Youth and HIV/AIDS Fact Sheet
Of the over 1 billion youth (ages 15-24) worldwide, some 10 million are living with HIV: 1 Every day, an estimated 6,000 youth are infected with the virus.
Research from around the world shows an alarming degree of misinformation and lack of knowledge about HIV/AIDS among young people, especially young women. The majority lack access to effective prevention programmes, while many cannot access condoms.
Of the 15-24 year old young people living with HIV, 63 per cent live in sub-Saharan Africa and 21 per cent live in Asia-Pacific. 2
In Eastern Europe and Central Asia, more than 80 per cent of those living with HIV are under the age of 30. 3
The higher biological vulnerability of females to infection accounts, in part, for the growing number of young women infected with HIV. Socio-cultural norms that reinforce gender inequalities, such as patterns of sexual networking and age-mixing, are also important factors that leave girls and young women more vulnerable to HIV than their male peers.
One-third of all women living with HIV are between the ages of 15 and 24.
Worldwide, young women (15-24 years) are 1.6 times as likely as young men to be HIV positive.
Many young women are reported to have experienced coerced and unprotected sex from an early age. Forced sex and consequent abrasions facilitate entry of the virus. 4
Abstinence before marriage may not be a successful prevention strategy for girls who marry early if their older husbands already carry the virus. Marriage can actually increase the risk of HIV for young girls: In various African countries, married girls between the ages of 15 and 19 have higher HIV infection levels than non-married sexually active females of the same age. 5
Studies in sub-Saharan Africa on age differences between girls (15 to 19) and their sexual partners show a gap of six or more years, which limits their power to resist unsafe sexual practices. 6
In high-prevalence countries of sub-Saharan Africa, the main mode of HIV transmission is heterosexual intercourse. This region contains almost two thirds of all young people living with HIV – approximately 6.2 million young people, 76 per cent of whom are female. 7
Where heterosexual intercourse is the primary mode of HIV transmission, young women face significantly higher risks than men:
- In sub-Saharan Africa and the Caribbean, young women are 3 times and 2.4 times, respectively more likely than men to be HIV positive. 8
- In Trinidad and Tobago, the number of women between 15 and 19 years old with HIV is 5 times higher than among adolescent males. 9
In Eastern Europe and Central Asia, and parts of Latin America, where injecting drug use along and high risk sex are the main transmission routes, different risk patterns emerge.
AIDS has orphaned millions of children, and the number is expected to increase as more HIV-infected parents become ill and die over the next 10 years. 10
In Africa, Asia and Latin America and the Caribbean, some 15 million children (under 15) lost one or both parents to AIDS by the end of 2003. By 2010, that number is expected to double. In sub-Saharan Africa alone, the number of children who lost one or both parents to AIDS increased from under 1 million to over 12 million between 1990 and 2003. In 2003 alone, 4 million children in sub-Saharan Africa lost both their parents to AIDS. 11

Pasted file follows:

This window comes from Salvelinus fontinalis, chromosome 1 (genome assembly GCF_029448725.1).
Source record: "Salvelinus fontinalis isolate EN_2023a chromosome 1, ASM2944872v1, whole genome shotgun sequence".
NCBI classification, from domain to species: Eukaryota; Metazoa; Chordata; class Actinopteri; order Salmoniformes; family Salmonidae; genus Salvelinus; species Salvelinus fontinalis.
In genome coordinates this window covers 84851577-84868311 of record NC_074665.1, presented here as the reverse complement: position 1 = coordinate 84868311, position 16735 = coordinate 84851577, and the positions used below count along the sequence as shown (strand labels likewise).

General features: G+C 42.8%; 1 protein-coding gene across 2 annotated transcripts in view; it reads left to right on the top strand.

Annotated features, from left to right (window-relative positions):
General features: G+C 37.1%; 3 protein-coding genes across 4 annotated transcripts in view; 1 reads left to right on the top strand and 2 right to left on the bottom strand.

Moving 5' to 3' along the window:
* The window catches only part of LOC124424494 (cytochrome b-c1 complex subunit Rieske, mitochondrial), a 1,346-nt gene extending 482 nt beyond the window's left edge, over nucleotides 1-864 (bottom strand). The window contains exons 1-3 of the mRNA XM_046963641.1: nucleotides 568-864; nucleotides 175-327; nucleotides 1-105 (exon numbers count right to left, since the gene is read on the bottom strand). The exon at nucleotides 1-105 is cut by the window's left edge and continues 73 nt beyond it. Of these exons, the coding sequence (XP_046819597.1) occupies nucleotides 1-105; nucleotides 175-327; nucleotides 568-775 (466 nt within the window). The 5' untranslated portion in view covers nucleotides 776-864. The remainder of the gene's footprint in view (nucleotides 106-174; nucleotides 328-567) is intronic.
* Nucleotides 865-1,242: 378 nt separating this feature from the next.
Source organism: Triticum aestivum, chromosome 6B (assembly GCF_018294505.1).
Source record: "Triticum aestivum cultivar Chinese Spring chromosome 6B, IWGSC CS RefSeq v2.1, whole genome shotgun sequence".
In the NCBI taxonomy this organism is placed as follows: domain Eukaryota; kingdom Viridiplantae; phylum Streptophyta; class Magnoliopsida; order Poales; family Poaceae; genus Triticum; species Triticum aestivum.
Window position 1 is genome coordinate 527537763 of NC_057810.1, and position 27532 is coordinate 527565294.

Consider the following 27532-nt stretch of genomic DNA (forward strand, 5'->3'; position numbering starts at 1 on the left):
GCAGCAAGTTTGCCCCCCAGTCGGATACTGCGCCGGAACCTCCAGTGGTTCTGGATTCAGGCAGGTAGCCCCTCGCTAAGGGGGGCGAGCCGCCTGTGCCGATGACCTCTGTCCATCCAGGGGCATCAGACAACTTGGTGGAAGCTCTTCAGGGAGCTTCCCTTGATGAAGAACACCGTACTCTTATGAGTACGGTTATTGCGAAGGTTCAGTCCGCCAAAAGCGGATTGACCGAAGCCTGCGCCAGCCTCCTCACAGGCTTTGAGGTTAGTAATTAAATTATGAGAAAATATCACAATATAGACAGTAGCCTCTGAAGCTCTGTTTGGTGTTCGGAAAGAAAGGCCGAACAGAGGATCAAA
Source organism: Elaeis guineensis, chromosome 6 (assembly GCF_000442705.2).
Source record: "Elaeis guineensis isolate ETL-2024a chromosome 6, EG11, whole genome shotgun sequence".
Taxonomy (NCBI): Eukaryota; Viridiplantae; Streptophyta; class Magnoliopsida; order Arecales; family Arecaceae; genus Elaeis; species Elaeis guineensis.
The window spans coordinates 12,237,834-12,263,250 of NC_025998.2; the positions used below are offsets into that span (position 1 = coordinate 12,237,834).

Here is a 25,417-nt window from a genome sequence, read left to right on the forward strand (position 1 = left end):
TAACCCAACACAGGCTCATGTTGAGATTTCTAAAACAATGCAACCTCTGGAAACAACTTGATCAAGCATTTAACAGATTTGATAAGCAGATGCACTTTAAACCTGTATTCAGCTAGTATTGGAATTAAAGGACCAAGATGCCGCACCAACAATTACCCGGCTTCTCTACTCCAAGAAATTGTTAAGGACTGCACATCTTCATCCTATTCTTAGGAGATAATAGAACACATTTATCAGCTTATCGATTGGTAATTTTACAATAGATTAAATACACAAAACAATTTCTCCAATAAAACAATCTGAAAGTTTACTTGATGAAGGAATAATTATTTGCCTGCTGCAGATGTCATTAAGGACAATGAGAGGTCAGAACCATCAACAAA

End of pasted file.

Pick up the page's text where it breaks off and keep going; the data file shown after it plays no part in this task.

In sub-Saharan Africa, adolescents who have lost both parents are 22 per cent less likely to attend school than children whose parents are both alive and who are living with at least one of those parents. 12
Fewer than one in five people at risk of infection have access to basic prevention services, which include:
- Education about the risks of HIV
- Voluntary counselling and testing
- Access to condoms
- Treatment for sexually transmitted infections
- Strategies to prevent mother-to child transmission of HIV
- Harm reduction programmes for injecting drug users 13
In many regions of the world, youth lack access to prevention education programmes:
- In Eastern Europe and Central Asia, only 3 per cent of out-of-school youth and 40 per cent of in-school youth have access to prevention education.
- In Latin America and the Caribbean, only 4 per cent of those out-of-school and 38 per cent of those in-school, have such access. 14
- In sub-Saharan Africa, only 8 per cent of out-of-school youth (and only slightly more in-school youth) have access to prevention education.
- Furthermore, one global study showed that 44 out of 107 countries failed to include AIDS in their school curricula. 15
Large numbers of young people do not know how to protect themselves from HIV:
- Surveys in sub- Saharan Africa found that only 21 per cent of young women and 30 per cent of young men (15 to 24) had the knowledge needed to protect themselves.
- In South-Eastern Asia, only 13 per cent of young women had this basic level of knowledge.
- In the Commonwealth of Independent States (CIS), only 7 per cent of young men and women were equipped with comprehensive and correct knowledge about HIV and AIDS.
Consistent and correct condom use is the only effective method for preventing HIV infection in sexually active people. The percentage of young women who know this is an indication of the degree to which national information and education programmes about HIV have succeeded, or failed:
Patterns of condom use vary among regions:
Although young people are especially vulnerable to HIV, they have enormous potential for changing the course of the epidemic: In Uganda, for example, a dynamic youth movement against AIDS launched a campaign to delay sexual initiation, reduce the number of partners and increase condom use. Between 1990 and 2000, HIV prevalence among pregnant teenagers (15–19 years) in Kampala fell from 22 per cent to 7 per cent. 16